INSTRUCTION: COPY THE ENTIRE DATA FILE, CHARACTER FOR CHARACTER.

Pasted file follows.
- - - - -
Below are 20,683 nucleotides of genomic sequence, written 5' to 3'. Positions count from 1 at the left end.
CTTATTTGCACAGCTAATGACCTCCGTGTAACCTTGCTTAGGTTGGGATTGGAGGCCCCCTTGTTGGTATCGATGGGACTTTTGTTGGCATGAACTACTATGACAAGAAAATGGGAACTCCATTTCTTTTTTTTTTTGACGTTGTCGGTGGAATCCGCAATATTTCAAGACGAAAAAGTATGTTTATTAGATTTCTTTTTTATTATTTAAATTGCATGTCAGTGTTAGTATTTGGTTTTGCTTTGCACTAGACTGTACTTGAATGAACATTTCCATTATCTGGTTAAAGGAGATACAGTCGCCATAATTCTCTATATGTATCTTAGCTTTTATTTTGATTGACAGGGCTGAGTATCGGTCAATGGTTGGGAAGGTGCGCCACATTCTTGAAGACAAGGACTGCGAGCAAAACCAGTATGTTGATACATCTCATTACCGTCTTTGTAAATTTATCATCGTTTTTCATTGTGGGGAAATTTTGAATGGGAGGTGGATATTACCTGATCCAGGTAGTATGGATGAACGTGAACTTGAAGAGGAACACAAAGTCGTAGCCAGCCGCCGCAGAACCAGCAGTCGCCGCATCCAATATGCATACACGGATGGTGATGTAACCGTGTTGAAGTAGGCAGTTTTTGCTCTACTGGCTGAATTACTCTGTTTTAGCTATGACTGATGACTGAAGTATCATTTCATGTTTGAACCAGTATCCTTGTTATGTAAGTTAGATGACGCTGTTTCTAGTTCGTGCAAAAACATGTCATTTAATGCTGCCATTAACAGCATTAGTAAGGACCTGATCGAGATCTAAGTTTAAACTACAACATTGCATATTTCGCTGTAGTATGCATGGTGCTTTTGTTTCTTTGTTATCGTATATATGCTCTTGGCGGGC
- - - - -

Below are 20,683 nucleotides of genomic sequence, written 5' to 3'. Positions count from 1 at the left end.
CTTATTTGCACAGCTAATGACCTCCGTGTAACCTTGCTTAGGTTGGGATTGGAGGCCCCCTTGTTGGTATCGATGGGACTTTTGTTGGCATGAACTACTATGACAAGAAAATGGGAACTCCATTTCTTTTTTTTTTTGACGTTGTCGGTGGAATCCGCAATATTTCAAGACGAAAAAGTATGTTTATTAGATTTCTTTTTTATTATTTAAATTGCATGTCAGTGTTAGTATTTGGTTTTGCTTTGCACTAGACTGTACTTGAATGAACATTTCCATTATCTGGTTAAAGGAGATACAGTCGCCATAATTCTCTATATGTATCTTAGCTTTTATTTTGATTGACAGGGCTGAGTATCGGTCAATGGTTGGGAAGGTGCGCCACATTCTTGAAGACAAGGACTGCGAGCAAAACCAGTATGTTGATACATCTCATTACCGTCTTTGTAAATTTATCATCGTTTTTCATTGTGGGGAAATTTTGAATGGGAGGTGGATATTACCTGATCCAGGTAGTATGGATGAACGTGAACTTGAAGAGGAACACAAAGTCGTAGCCAGCCGCCGCAGAACCAGCAGTCGCCGCATCCAATATGCATACACGGATGGTGATGTAACCGTGTTGAAGTAGGCAGTTTTTGCTCTACTGGCTGAATTACTCTGTTTTAGCTATGACTGATGACTGAAGTATCATTTCATGTTTGAACCAGTATCCTTGTTATGTAAGTTAGATGACGCTGTTTCTAGTTCGTGCAAAAACATGTCATTTAATGCTGCCATTAACAGCATTAGTAAGGACCTGATCGAGATCTAAGTTTAAACTACAACATTGCATATTTCGCTGTAGTATGCATGGTGCTTTTGTTTCTTTGTTATCGTATATATGCTCTTGGCGGGC